Dance and music educator Jennifer Rose explains the history of The Lancers Quadrille, including the origin of the dance and why it was popular in Civil War-era America. She also discusses the movements and sets of the dance.
About The Lancers Quadrille
The Lancers is an example of a quadrille, a type of dance fashionable in the 19th century. Danced by four couples in a square formation, quadrilles were based on the cooperative execution of intertwining figures. Each of the dance’s sections was danced with prescribed combinations of figures.
Though popular in the Civil War era in America, The Lancers actually dates to earlier in the 19th century, perhaps before that. The first reference to the dance appeared around 1817 to 1820. Most likely the dance came from England, but the dance was danced around the world. France, in fact, is credited with many of the quadrilles.
The full dance consists of five different figures; the last figure is also called The Lancers. Like many dances of the period, the dance provided opportunities for couples to socialize and flirt with members of the opposite sex through short and long bows, star figures that allow contact between non-partners, and extended face-to-face interactions.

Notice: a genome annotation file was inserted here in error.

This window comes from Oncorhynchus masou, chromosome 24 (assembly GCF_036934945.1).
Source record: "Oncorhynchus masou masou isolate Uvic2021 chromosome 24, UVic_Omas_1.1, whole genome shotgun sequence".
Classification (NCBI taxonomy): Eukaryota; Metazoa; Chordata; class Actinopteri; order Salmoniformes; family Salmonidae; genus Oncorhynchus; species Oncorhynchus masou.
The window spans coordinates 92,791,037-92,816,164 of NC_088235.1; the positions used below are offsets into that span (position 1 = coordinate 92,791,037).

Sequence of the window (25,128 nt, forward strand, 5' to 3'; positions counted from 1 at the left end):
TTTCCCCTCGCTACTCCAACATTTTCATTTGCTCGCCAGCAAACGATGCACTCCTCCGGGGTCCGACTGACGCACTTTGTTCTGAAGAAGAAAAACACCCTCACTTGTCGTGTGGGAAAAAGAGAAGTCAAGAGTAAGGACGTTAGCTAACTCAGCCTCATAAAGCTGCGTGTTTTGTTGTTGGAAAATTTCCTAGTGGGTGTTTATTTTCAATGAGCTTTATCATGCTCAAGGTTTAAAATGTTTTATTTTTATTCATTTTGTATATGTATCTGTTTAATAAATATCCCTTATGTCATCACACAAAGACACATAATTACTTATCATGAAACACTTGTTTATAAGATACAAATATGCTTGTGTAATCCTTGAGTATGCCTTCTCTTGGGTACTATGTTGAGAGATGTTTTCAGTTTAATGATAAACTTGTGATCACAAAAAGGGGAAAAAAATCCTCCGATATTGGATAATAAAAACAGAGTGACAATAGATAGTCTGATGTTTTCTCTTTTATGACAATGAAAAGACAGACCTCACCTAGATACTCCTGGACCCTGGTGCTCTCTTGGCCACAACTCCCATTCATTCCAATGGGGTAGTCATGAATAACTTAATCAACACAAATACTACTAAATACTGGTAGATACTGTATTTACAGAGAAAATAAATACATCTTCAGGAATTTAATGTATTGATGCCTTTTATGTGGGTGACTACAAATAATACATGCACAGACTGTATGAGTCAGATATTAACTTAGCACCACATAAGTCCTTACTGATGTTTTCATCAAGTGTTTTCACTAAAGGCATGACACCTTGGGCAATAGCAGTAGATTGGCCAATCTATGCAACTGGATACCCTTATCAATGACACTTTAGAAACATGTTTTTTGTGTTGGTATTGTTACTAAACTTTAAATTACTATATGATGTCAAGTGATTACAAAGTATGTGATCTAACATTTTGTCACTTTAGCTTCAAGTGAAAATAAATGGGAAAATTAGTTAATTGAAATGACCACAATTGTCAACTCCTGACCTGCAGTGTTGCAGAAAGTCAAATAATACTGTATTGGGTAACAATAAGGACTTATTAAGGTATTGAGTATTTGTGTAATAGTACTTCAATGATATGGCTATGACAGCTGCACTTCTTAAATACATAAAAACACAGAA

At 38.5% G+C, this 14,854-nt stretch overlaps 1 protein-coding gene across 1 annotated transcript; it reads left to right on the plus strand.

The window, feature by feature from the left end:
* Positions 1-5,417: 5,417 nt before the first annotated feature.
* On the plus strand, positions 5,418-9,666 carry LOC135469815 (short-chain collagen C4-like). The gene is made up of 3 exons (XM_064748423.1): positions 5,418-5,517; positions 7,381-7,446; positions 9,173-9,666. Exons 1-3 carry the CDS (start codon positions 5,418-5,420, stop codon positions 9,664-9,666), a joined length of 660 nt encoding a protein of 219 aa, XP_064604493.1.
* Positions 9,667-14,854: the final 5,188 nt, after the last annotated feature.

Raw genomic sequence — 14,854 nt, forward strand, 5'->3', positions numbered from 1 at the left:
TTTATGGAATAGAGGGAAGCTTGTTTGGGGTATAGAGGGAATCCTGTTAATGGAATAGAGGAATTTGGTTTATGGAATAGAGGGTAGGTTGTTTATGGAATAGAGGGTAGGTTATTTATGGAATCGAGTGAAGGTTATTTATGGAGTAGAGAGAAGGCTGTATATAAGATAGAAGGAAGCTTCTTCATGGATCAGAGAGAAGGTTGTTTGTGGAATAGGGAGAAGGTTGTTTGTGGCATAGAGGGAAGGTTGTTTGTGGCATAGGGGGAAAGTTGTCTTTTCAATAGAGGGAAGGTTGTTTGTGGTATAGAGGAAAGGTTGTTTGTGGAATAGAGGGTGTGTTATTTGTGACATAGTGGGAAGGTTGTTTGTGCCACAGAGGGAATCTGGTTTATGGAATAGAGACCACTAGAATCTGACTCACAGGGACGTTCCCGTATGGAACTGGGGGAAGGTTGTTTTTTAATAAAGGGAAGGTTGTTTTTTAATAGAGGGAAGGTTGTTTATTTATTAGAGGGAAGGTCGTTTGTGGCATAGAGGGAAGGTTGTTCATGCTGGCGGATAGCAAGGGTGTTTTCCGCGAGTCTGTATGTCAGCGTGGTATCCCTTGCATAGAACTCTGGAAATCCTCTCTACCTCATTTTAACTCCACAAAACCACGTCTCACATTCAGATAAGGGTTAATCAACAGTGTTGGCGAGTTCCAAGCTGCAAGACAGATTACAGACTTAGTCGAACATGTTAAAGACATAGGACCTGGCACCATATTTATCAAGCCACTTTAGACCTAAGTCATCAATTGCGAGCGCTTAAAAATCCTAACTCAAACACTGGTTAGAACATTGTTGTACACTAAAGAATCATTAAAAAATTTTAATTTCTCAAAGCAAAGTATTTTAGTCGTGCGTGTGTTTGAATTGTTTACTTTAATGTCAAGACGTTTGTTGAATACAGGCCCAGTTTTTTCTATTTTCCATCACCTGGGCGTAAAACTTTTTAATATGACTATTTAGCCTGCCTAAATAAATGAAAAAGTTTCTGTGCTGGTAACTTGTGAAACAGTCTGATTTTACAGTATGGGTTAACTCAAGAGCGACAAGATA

The Lancers is an elegant form of the quadrille, with a great deal of lovely symmetry in movement, as well as moves designed to accentuate the long, sweeping skirts that ladies wore. The dance remained popular in the United States until well into the 1900s. In 1865, in London, at an anniversary commemorating the United States’ Declaration of Independence, the entire dance, all five figures, was performed on horseback.
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